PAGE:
Finite-temperature Equation of State Tables


There are several classes designed to provide a consistent interface to several EOS tables intended for core-collapse supernovae and neutron-star mergers. The abstract base class is eos_sn_base. The child classes correspond to different EOS table formats:

The O2scl distribution does not contain the tables themselves, as they are quite large and most are freely available. O2scl includes code which parses these tables and puts them in tensor_grid3 objects for analysis by the user.

The EOSs are stored in a set of tensor_grid3 objects on grids with baryon density in \(\mathrm{fm}^{-3}\), electron fraction (unitless) and temperature in \(\mathrm{MeV}\). The choice of baryon density is preferred to that of ‘rest mass density’ (commonly denoted \(\rho\)) because the rest mass density has no unambiguous definition. This is especially the case if dense matter contains deconfined quark matter. On the other hand, baryon number is conserved (to a very good approximation).

The electron fraction is also a natural variable to use when tabulating, because charge is also conserved and the electron has one unit of charge but no baryon number. The electron fraction is also a sensible choice because of its central role in the relevant weak interaction physics. This is also the choice made in [Lattimer91]. Some tables are tabulated for constant “proton fraction”, which in this case includes all protons whether or not they are inside nuclei. Because all baryonic matter in these EOS tables is made up of neutrons and protons and because there are no muons, one can assume that the electron fraction is equal to the proton fraction. The total proton fraction is always larger than the number fraction of free protons.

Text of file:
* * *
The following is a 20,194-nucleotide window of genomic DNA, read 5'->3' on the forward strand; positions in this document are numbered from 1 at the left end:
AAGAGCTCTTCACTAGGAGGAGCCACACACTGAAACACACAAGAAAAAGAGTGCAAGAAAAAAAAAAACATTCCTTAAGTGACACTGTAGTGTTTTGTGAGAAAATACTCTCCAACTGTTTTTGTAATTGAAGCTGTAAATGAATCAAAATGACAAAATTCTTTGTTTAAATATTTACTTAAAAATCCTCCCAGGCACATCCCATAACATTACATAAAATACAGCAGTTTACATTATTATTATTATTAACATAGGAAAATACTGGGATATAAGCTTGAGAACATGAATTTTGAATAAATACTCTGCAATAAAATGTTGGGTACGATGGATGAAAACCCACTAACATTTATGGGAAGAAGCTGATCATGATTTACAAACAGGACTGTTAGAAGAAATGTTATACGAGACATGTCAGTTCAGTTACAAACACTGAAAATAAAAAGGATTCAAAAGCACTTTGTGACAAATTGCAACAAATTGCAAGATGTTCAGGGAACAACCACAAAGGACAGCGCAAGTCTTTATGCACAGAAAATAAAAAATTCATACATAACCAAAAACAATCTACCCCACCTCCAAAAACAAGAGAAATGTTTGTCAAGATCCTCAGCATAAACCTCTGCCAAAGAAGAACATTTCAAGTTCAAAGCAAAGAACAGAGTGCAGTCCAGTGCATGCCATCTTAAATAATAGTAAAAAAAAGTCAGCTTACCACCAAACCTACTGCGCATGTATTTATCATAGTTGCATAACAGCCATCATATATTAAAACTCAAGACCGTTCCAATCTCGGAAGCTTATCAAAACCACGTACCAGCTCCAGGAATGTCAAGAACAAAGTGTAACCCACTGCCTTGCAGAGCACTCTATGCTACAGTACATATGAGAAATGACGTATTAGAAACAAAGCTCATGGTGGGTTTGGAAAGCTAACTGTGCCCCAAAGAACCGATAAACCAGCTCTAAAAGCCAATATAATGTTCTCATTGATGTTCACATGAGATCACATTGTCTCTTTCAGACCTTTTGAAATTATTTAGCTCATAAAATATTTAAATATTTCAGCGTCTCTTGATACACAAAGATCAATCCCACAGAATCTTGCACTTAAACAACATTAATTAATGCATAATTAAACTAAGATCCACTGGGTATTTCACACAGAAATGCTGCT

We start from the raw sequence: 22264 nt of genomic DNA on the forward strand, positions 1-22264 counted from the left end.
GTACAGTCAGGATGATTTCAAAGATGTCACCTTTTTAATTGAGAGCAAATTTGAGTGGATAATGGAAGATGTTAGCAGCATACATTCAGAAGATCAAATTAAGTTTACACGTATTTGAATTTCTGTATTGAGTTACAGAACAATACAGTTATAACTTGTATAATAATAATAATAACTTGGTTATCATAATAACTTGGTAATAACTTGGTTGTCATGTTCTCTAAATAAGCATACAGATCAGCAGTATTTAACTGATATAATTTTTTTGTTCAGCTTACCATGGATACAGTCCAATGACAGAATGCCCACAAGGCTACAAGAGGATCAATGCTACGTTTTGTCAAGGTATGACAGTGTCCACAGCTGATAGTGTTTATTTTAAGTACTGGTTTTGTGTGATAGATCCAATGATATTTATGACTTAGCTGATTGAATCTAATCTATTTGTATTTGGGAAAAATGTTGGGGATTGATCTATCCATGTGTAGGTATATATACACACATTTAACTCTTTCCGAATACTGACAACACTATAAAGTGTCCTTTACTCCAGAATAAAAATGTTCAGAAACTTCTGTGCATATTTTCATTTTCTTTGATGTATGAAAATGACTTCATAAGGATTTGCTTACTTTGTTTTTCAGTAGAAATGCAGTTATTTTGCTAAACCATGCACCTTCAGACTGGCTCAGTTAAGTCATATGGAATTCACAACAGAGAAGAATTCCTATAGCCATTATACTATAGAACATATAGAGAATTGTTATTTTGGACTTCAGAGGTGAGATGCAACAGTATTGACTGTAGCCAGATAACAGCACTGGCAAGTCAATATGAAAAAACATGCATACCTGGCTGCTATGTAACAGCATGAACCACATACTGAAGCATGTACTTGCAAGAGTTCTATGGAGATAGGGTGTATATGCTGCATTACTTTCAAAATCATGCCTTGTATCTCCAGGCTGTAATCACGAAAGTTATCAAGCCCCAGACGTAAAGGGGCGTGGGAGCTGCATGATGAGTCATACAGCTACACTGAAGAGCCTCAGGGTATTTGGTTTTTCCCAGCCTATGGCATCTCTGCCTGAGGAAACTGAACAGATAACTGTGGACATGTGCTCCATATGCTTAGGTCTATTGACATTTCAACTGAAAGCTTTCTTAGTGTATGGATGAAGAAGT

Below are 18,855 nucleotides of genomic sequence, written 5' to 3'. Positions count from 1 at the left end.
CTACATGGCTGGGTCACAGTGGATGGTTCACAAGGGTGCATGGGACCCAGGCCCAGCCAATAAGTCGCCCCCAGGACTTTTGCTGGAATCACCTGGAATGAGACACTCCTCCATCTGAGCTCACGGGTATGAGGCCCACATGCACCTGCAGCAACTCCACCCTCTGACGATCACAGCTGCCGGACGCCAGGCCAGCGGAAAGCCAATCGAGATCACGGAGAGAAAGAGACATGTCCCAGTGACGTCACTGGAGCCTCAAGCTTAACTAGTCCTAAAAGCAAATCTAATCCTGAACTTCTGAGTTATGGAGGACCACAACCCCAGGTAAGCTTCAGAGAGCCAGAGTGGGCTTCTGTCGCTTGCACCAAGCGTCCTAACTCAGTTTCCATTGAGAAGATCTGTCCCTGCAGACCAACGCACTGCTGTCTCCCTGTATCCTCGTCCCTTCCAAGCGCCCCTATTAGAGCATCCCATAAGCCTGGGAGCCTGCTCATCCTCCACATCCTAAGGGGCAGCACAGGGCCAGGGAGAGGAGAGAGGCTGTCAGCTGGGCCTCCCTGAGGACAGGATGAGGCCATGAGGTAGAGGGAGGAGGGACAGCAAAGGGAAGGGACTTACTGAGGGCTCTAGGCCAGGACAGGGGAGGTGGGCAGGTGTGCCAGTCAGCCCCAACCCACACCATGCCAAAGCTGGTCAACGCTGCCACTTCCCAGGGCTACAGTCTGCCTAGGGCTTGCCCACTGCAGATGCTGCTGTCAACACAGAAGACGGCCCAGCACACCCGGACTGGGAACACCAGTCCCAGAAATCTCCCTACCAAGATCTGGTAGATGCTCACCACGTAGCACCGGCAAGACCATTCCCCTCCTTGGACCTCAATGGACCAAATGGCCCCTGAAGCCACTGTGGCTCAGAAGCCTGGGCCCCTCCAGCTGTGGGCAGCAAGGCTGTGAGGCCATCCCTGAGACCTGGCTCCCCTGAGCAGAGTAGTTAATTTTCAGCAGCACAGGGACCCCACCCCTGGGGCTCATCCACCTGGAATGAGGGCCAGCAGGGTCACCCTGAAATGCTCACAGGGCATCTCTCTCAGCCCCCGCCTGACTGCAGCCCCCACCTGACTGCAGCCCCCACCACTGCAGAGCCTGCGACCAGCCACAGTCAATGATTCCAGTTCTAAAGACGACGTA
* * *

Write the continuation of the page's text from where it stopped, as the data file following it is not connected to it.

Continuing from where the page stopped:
Not all tabulated EOSs contain all of the data, in which case the associated tensor_grid3 object may be empty. For example, EOSs which do not contain the leptonic contributions do not provide eos_sn_base::E, eos_sn_base::F, eos_sn_base::S, and o2scl::eos_sn_base::P. In these case, the grid is set for these objects but the data is set to zero. To compute these from the data after loading the EOS table, use o2scl::eos_sn_base::compute_eg().

Also, some EOS tables tabulate the ‘mass fraction’ of the various particles, but this is a slight misnomer. What is actually tabulated is ‘baryon number fraction’, i.e. the fraction of baryons which are in particles of type \(i\). These fractions \(X_i\) are defined by

\[X_i = A_i n_i n_B^{-1} \, ,\]

where \(A_i\) is the number of baryons in particle \(i\) and \(n_i\) is the number of particles per unit volume. In the case of the representative heavy nucleus, the baryon number fraction is \(X_h = A n_h n_B^{-1}\) where \(A\) is the baryon number of the representative heavy nucleus in o2scl::eos_sn_base::A.

The functions named load() in the children classes load the entire EOS into memory. Memory allocation is automatically performed, but not deallocated until free() or the destructor is called.

After loading, you can interpolate the EOS by using :cpp_func:`o2scl:tensor_grid3::interp_linear()` directly. For example, the following returns the mass number at an arbitrary baryon density, electron fraction, and temperature assuming the table is stored in skm.dat:

ls_eos ls;
double nb=0.01, Ye=0.2, T=10.0;
cout << ls.A.interp_linear(nb,Ye,T) << endl;

This function performs linear interpolation, however, some of the grids are logarithmic, so linear interpolation on a logarithmic grid leads to power-laws in between grid points. Note also that some grids are not purely linear or purely logarithmic, but a mixture between the two.

All of these classes are experimental.